in the Masonic Temple ballroom, Sey- libraries of the world.!
mour Symon's Tunesters, of Detroit, Sessions Open Wednesday
furnishing the mnusic for the third f The general program will open at
annual spring formal. Arthur R. Cook, [1:30 o'clock Wednesday afternoon
'27A, chairman of the general commit- with a session of the council in the
£ A £ ~ ~ ~ ~ ~ ~ ~ ~ ~ ,.2. te.illedtegan.ac.it aua ecene un.n . oiowmngrar

tee will lead the grand march with ;aulSceebudng +oowg;
Miss Dorothy Dart, of Mason, Mich, this at 2:30 o'clock will be a general
legal soenty A.ierc Higghin C.y.igan. Tonight's ball is the only social session in Natural Science auditor-
legal sC e Pierce Higgins, CeB affair of the band and many promin- ium at which President Kenyon But-
national law at Cambridge university, ent guests will attend. tPerfield of Michigan State college and
will .deliver a series of two public President Clarence Cook Little, and Prof. R. W. Sellars of the philosophy
lectres t 4:5 o'lockMondylan Mrs. Little, and Robert A. Campbell. department will deliver the principal[
lectures at 4:15 o'clock Monday and rs.e addresses. Presidewt Butterfield will;
Tuesday afternoons of next week in and Mrs. Campbell will be patrons k
Room C of the Law building. The and patronesses, for the dance. Coach speak on "Some social trends in arri-
topics of the addresses will be, "The Fielding H. Yost and Mrs. Yost will culture, and Professor Sellars will
Locarno Settlement" and "Interna- attend, and J. Fred Lawton, '11, au- address the assembly on "Recent de-;
tional Relations and International thor of toe words to "Varsity", and velopments in philosophy and their
Law", respectively. Mrs. Lawton will be guests. Earl V. influence on science." .
Professor Higgins will also be the Moore, '12, composer of "Varsity", After this session there will be an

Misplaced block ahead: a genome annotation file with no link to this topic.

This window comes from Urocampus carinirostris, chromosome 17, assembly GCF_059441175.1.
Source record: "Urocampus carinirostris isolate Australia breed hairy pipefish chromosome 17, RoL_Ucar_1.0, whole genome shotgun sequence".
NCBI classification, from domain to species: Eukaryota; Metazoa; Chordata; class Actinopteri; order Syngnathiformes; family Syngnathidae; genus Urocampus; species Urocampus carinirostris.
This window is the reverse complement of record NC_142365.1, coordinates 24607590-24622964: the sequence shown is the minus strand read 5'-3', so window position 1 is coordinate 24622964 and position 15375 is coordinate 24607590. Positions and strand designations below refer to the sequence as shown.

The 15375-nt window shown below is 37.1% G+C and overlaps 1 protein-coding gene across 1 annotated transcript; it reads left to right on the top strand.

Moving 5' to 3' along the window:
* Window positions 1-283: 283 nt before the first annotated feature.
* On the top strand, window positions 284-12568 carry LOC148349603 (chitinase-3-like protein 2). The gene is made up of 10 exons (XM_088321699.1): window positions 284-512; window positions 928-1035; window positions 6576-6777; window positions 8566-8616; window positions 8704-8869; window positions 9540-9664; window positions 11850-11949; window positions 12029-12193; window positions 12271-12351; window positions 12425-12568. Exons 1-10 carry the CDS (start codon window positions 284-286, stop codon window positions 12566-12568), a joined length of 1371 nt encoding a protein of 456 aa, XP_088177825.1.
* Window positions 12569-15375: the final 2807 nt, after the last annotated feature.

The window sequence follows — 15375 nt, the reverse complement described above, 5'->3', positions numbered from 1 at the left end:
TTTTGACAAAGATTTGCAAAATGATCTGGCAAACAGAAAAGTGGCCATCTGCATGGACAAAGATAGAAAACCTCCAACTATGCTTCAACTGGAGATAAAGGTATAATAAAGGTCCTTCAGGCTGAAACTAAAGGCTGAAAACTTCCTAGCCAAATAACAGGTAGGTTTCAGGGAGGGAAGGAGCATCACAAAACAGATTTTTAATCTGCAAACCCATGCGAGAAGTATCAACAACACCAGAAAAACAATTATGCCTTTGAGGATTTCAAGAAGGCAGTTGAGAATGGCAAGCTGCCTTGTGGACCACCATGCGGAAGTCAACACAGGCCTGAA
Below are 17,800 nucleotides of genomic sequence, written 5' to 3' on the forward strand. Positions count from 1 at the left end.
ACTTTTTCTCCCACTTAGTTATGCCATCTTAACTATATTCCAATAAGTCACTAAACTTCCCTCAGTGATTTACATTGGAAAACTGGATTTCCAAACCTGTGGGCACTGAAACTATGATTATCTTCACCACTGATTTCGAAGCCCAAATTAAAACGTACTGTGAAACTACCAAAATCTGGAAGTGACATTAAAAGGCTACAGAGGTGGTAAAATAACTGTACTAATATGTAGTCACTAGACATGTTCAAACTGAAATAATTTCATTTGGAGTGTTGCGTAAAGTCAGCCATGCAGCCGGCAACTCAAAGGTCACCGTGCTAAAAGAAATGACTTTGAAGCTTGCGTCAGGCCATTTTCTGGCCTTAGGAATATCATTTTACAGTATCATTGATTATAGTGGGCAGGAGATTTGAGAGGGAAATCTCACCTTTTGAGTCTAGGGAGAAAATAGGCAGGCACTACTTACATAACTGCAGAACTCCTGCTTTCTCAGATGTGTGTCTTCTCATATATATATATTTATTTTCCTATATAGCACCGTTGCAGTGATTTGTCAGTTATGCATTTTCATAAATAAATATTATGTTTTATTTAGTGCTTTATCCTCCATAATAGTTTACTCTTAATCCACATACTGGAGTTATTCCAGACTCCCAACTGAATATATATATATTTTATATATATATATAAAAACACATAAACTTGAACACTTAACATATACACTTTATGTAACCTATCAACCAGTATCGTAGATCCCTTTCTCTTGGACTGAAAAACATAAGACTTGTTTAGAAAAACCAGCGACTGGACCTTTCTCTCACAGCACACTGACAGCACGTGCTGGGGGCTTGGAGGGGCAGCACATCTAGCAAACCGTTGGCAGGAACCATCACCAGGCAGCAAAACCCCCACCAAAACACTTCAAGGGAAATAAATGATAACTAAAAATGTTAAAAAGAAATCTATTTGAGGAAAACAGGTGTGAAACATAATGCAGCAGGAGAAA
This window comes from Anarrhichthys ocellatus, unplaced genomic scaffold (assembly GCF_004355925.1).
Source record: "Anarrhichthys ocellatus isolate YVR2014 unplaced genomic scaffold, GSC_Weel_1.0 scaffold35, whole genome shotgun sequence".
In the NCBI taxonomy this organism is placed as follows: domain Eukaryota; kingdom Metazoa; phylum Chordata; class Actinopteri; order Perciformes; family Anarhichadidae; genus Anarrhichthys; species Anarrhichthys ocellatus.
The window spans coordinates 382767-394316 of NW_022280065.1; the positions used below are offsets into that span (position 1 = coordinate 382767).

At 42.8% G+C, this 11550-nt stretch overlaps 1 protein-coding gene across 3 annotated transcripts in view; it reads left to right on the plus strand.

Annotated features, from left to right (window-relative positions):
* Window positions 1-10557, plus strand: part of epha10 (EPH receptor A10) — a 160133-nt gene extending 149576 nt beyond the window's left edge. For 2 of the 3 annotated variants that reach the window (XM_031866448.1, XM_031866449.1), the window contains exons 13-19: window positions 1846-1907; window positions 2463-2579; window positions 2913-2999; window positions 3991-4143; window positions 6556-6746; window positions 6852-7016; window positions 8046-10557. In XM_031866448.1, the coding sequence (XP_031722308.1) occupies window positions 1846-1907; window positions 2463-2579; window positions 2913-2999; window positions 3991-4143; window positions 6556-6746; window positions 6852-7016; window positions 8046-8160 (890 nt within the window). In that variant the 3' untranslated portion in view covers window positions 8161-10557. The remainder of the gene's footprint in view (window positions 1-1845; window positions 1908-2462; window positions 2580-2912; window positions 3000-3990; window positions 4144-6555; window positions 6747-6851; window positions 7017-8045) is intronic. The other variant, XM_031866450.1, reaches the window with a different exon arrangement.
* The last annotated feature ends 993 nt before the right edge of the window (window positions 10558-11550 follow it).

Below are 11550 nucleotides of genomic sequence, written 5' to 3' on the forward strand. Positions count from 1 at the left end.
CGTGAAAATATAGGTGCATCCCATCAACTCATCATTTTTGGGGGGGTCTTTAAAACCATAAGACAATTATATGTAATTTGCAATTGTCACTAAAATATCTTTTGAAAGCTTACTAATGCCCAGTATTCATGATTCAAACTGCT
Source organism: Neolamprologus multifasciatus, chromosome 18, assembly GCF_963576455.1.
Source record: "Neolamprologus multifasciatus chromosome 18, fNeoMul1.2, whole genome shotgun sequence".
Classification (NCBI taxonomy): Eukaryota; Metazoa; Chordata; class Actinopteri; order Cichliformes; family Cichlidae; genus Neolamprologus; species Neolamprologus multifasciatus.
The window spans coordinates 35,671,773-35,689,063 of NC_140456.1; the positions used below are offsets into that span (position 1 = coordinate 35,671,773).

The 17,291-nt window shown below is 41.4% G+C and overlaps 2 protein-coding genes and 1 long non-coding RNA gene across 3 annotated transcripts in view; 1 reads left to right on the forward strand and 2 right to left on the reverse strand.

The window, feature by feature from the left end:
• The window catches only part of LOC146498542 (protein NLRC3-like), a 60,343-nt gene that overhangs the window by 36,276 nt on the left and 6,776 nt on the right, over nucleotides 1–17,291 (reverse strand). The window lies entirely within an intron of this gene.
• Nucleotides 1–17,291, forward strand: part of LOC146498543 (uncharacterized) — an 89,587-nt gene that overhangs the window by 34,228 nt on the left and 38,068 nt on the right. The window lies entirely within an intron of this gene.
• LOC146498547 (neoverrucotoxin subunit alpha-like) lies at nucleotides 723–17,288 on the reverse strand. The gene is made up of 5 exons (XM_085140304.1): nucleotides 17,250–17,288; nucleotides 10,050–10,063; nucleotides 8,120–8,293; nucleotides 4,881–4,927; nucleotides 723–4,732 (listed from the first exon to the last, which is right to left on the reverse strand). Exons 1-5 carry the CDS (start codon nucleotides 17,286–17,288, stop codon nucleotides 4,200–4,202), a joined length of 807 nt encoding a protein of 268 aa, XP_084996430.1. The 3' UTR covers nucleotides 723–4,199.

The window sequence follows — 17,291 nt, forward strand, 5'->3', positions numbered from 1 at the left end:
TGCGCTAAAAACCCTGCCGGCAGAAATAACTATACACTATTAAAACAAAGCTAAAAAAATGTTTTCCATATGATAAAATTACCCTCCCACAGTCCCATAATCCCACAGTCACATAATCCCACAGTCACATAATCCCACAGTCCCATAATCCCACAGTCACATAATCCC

guest of honor at the annual Coif John Lawton, '22, drum major of the exhibit and tea held in Angell hall
banquet Monday at which time he Varsity band for three years, and to which all members and their wives,
will give the principal address. The John Wannamaker, student director are invited.
annual initiatioi ceremony for the of the 1926 band, and Mrs. Wanna- I In the evening at 8 o'clock the pres-1
men recently elected to Coif will be Imaker will be guests of the band. Di- I idential address will be given in Na-
held this afternoon in the office of rector Norman J. Larson, and Nich- tural Science auditorium by Prof. L.
Dean Henry' H. Bates, of the Law olas D. Falcone, director of the Re- A. Chase of Northern State Normal
school. The initiation will be presid- I serve organization, and Mrs. Falcone, school. He will speak on "Michigan as
ed over by Dean Bates, president of I complete the list. a field for research."

to Cape mirardeau, miss., was at a
stand tonight, but large volumes of
flood waters were rushing down the
Illinois and Missouri river tributaries
and threatening new inundations inJ
DEAN GIVES ADDRESS
AT GEORGIA MEETIN&
Bursley Talks Upon Fraternities As
Assets; Outlines Benefits They
Bring To Institutionsf
ALSO GIVES PROBLEMSI
(Special to The Daily)